Halloween is my favorite holiday, and considering my goals for October's Happiness Project I have lots of spooky recipes coming at you this week! I thought of this one back in December. When it was more appropriate to be reading A Christmas Carol, I was reading Bram Stoker's Dracula (just call me a non-conformist). It has been one of my favorite stories since reading it in 9th grade English class. In the story, Jonathan Harker describes in his diary the food he is eating, including "Robber Steaks". Is it weird that I found Harker's character instantly likable because he described the food on his journey (before all hell breaks loose)?
Here's the passage:
"There are many odd things to put down, and, lest who reads them may fancy that I dined too well before I left Bistritz, let me put down my dinner exactly. I dined on what they call "robber steak"-bits of bacon, onion, and beef, seasoned with red pepper, and strung on sticks, and roasted over the fire, in simple style of the London cat's meat!"
So I tucked the idea of making this a Halloween recipe in my mind until now!
I took some creative liberty with the spice mix by researching spices typically used in Eastern European cuisine. Since I started reading about these spices, I've become fascinated with Eastern European cuisine. My palate typically slants towards Mediterranean cuisine, but I feel very inspired to start incorporating different herbs and spices. Because of the richness of beef, I think you can get away with a lot of spices. For instance, cloves may sound weird, but without the sugar of a baked good cloves add warmth rather than bakery flavors. I also wanted a nice garlicky flavor to scare away the vampires.
I am particular about how I cut up the vegetables and the meat for kebabs. The vegetables tend to take longer than the meat, so I cut the vegetables smaller than the chunks of meat and made sure not to cram too much on the skewer. A little space is needed between each piece of meat and vegetable or they don't cook all the way to the skewer. I like to cut my own steak cubes rather than getting stew meat because the pieces are so irregular and cooking is less even. Also you never know which cut of meat you're getting in stew meat and could be getting something that requires braising, meaning you're going to have chewy kebabs. As far as cooking meat wrapped in bacon, or in this case, a piece of bacon on the kebab, I like to pre-cook it because it will never get crisp otherwise. I think the extra effort is worth it.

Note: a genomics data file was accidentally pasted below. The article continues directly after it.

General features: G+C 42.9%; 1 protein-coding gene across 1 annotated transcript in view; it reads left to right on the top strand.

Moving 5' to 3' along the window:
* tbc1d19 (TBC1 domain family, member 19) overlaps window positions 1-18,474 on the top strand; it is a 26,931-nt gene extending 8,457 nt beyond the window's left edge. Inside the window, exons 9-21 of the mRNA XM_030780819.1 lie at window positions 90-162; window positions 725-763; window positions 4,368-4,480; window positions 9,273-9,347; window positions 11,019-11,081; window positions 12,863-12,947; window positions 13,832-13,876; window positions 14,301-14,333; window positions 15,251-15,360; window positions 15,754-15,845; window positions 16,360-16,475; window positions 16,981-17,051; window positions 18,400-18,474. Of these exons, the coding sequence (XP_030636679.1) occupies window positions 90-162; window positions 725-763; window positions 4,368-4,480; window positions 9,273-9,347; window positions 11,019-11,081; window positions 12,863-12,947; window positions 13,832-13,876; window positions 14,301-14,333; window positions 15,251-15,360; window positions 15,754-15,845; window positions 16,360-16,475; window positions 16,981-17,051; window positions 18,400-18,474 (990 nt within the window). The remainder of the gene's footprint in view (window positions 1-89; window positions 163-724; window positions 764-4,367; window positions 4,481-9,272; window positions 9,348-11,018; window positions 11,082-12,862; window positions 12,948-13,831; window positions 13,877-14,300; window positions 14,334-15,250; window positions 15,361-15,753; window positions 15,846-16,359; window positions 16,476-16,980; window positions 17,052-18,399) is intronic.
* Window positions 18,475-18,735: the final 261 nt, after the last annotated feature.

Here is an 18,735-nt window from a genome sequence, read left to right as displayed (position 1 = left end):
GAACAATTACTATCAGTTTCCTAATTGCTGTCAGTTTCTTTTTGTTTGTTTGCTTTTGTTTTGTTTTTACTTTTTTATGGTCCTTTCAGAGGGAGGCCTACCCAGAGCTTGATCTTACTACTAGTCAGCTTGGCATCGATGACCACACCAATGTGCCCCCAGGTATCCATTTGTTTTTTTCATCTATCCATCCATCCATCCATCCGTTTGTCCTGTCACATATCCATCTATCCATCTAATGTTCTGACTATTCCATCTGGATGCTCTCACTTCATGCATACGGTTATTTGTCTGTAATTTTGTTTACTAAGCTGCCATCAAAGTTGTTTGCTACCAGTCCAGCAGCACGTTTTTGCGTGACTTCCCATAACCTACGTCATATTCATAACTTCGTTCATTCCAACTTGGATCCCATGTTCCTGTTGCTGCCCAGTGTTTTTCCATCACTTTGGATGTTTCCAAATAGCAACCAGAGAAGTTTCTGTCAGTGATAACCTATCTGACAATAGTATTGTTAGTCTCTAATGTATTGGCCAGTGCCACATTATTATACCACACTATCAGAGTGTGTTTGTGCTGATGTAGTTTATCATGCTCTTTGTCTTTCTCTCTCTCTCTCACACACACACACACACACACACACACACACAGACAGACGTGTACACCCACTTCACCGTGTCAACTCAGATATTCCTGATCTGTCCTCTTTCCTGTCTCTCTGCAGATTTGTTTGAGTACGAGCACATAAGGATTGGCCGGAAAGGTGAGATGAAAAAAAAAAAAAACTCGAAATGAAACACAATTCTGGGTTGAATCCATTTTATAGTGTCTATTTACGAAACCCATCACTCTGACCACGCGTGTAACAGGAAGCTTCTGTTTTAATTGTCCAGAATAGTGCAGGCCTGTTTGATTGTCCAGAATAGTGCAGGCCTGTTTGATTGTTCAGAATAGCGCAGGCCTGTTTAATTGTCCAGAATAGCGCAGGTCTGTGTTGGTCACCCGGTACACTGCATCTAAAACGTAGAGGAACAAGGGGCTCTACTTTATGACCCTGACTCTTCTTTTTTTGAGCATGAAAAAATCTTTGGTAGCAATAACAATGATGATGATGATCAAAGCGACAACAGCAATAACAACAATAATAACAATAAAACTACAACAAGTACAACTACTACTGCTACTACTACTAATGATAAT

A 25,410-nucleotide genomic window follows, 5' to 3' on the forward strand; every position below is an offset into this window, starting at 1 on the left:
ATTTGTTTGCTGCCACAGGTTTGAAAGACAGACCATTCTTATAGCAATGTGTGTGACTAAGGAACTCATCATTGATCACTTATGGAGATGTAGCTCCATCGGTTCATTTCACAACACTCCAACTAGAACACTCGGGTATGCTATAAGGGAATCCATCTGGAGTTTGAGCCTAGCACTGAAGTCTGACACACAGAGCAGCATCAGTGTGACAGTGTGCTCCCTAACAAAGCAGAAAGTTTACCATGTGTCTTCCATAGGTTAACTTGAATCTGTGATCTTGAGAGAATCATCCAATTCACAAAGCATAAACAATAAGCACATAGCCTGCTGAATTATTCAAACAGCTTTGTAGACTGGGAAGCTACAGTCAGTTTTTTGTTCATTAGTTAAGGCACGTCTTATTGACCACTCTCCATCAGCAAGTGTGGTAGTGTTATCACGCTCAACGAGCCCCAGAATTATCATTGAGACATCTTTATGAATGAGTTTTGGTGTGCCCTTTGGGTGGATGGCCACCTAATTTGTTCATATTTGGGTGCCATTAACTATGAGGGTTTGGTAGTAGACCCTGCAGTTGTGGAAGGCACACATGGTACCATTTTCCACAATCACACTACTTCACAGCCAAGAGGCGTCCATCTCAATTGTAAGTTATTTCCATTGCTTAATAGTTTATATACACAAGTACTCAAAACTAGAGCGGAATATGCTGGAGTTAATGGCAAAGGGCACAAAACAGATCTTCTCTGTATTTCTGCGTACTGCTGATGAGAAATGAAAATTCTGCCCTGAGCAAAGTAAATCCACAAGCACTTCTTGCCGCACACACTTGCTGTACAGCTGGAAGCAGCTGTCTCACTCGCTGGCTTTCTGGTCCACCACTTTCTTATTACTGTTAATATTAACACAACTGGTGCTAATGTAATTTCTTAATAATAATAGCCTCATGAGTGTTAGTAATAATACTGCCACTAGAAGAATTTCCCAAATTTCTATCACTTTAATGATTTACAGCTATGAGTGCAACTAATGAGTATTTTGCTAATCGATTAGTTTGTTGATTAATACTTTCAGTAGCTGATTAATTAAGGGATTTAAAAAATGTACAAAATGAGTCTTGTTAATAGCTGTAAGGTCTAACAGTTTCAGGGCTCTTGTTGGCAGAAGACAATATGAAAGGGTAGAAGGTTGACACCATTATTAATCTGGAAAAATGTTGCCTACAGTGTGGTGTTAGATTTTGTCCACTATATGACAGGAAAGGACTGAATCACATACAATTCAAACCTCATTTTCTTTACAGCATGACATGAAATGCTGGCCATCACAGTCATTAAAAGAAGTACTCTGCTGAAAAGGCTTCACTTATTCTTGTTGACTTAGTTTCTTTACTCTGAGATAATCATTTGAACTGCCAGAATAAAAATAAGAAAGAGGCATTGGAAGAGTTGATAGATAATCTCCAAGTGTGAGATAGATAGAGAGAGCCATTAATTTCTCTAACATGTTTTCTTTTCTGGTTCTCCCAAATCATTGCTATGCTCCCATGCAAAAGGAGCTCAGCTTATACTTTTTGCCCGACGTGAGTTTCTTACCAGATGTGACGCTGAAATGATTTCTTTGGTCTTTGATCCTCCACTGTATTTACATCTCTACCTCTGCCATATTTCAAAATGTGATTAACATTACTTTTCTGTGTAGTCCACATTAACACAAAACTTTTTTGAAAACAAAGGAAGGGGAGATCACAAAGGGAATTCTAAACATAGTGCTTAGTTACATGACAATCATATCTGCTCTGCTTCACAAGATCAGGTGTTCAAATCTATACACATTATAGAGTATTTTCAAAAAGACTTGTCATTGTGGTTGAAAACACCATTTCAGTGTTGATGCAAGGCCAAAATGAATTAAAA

As much as I love the silly Halloween foods, I wanted to make something for an elegant Halloween party meal (though I couldn't resist a silly name). However, smaller skewers with just one piece of each item would make great appetizers! What's even better is many of these steps can be done in advance, which is always helpful when you're having a party.
Keep checking in for the next recipe in my Paleo Halloween Dinner series!
6 slices bacon
1 1/2 lb thick-cut steak, cut into 24 cubes (good choices: top sirloin and tenderloin because they're easy to cut into uniform pieces and stay tender)
1/2 tsp dried savory
1/2 tsp dried thyme
1/2 tsp dried marjoram
1 tsp Hungarian paprika
1/4 tsp black pepper
1/4 tsp ground mustard seed
pinch of ground cloves
2 garlic cloves, grated
2 tbsp olive oil
1 large red onion, cut into square, leaves separated
1 large red bell pepper, cut into squares
Salt, to taste
Six kebab skewers
1. Par-cook the bacon in a skillet over medium heat, about 3 minutes per side. Can be done a day or two ahead; refrigerate until use.
2. In a gallon-sized food storage bag, add steak cubes, savory, thyme, marjoram, paprika, pepper, mustard, cloves, and garlic. Massage the herbs and spices thoroughly into the meat. Allow to marinade 20 minutes at the minimum to overnight.
3. If using wooden skewers, soak 30 minutes in water.
4. Cut each strip of bacon into 4 pieces.
5. Skewer the steak, bacon, onions, and peppers, alternating, with 4 pieces of steak.
6. Skewers can be grilled, approximately 2 minutes per side, or until the outside is lightly charred and the onions are translucent. Alternatively, if you don't have a grill you can preheat the oven to 375 degrees F and roast the skewers until the onions are translucent but the meat is still slightly pink, about 18-20 minutes (Depending on how large your steak pieces are and cut of meat you chose). Broil to create a little charred flavor, watching carefully if using wooden skewers.
Labels: bacon, beef, bell peppers, gluten-free, holidays, main course, onion, Paleo, Primal